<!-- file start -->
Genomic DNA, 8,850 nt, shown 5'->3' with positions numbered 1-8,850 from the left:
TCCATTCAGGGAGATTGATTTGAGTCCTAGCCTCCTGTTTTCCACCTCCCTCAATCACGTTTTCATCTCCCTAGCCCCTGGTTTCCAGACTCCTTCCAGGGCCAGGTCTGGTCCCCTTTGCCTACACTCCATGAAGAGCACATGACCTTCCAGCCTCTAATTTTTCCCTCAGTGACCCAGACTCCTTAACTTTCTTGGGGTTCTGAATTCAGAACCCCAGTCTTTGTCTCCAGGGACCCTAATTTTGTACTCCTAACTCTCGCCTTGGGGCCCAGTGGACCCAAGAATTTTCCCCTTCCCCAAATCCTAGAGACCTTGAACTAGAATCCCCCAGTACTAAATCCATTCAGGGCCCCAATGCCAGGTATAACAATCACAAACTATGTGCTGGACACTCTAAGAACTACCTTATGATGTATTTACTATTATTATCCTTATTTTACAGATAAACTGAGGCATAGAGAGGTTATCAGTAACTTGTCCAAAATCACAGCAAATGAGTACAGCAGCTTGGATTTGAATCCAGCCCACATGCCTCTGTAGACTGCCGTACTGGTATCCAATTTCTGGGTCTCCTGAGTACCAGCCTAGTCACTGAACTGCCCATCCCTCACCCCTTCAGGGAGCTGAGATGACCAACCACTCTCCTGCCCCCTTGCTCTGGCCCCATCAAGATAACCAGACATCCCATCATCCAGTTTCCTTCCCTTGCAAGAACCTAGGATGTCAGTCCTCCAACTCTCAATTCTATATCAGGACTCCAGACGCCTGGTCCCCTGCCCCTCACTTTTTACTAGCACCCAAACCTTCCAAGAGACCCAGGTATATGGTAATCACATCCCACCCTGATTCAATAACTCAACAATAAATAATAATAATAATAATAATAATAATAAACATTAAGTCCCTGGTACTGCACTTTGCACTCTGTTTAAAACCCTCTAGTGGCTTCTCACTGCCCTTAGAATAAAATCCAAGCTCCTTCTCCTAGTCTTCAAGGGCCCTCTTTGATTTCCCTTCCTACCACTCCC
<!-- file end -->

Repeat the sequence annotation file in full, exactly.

Genomic DNA, 8,850 nt, shown 5'->3' with positions numbered 1-8,850 from the left:
TCCATTCAGGGAGATTGATTTGAGTCCTAGCCTCCTGTTTTCCACCTCCCTCAATCACGTTTTCATCTCCCTAGCCCCTGGTTTCCAGACTCCTTCCAGGGCCAGGTCTGGTCCCCTTTGCCTACACTCCATGAAGAGCACATGACCTTCCAGCCTCTAATTTTTCCCTCAGTGACCCAGACTCCTTAACTTTCTTGGGGTTCTGAATTCAGAACCCCAGTCTTTGTCTCCAGGGACCCTAATTTTGTACTCCTAACTCTCGCCTTGGGGCCCAGTGGACCCAAGAATTTTCCCCTTCCCCAAATCCTAGAGACCTTGAACTAGAATCCCCCAGTACTAAATCCATTCAGGGCCCCAATGCCAGGTATAACAATCACAAACTATGTGCTGGACACTCTAAGAACTACCTTATGATGTATTTACTATTATTATCCTTATTTTACAGATAAACTGAGGCATAGAGAGGTTATCAGTAACTTGTCCAAAATCACAGCAAATGAGTACAGCAGCTTGGATTTGAATCCAGCCCACATGCCTCTGTAGACTGCCGTACTGGTATCCAATTTCTGGGTCTCCTGAGTACCAGCCTAGTCACTGAACTGCCCATCCCTCACCCCTTCAGGGAGCTGAGATGACCAACCACTCTCCTGCCCCCTTGCTCTGGCCCCATCAAGATAACCAGACATCCCATCATCCAGTTTCCTTCCCTTGCAAGAACCTAGGATGTCAGTCCTCCAACTCTCAATTCTATATCAGGACTCCAGACGCCTGGTCCCCTGCCCCTCACTTTTTACTAGCACCCAAACCTTCCAAGAGACCCAGGTATATGGTAATCACATCCCACCCTGATTCAATAACTCAACAATAAATAATAATAATAATAATAATAATAATAAACATTAAGTCCCTGGTACTGCACTTTGCACTCTGTTTAAAACCCTCTAGTGGCTTCTCACTGCCCTTAGAATAAAATCCAAGCTCCTTCTCCTAGTCTTCAAGGGCCCTCTTTGATTTCCCTTCCTACCACTCCC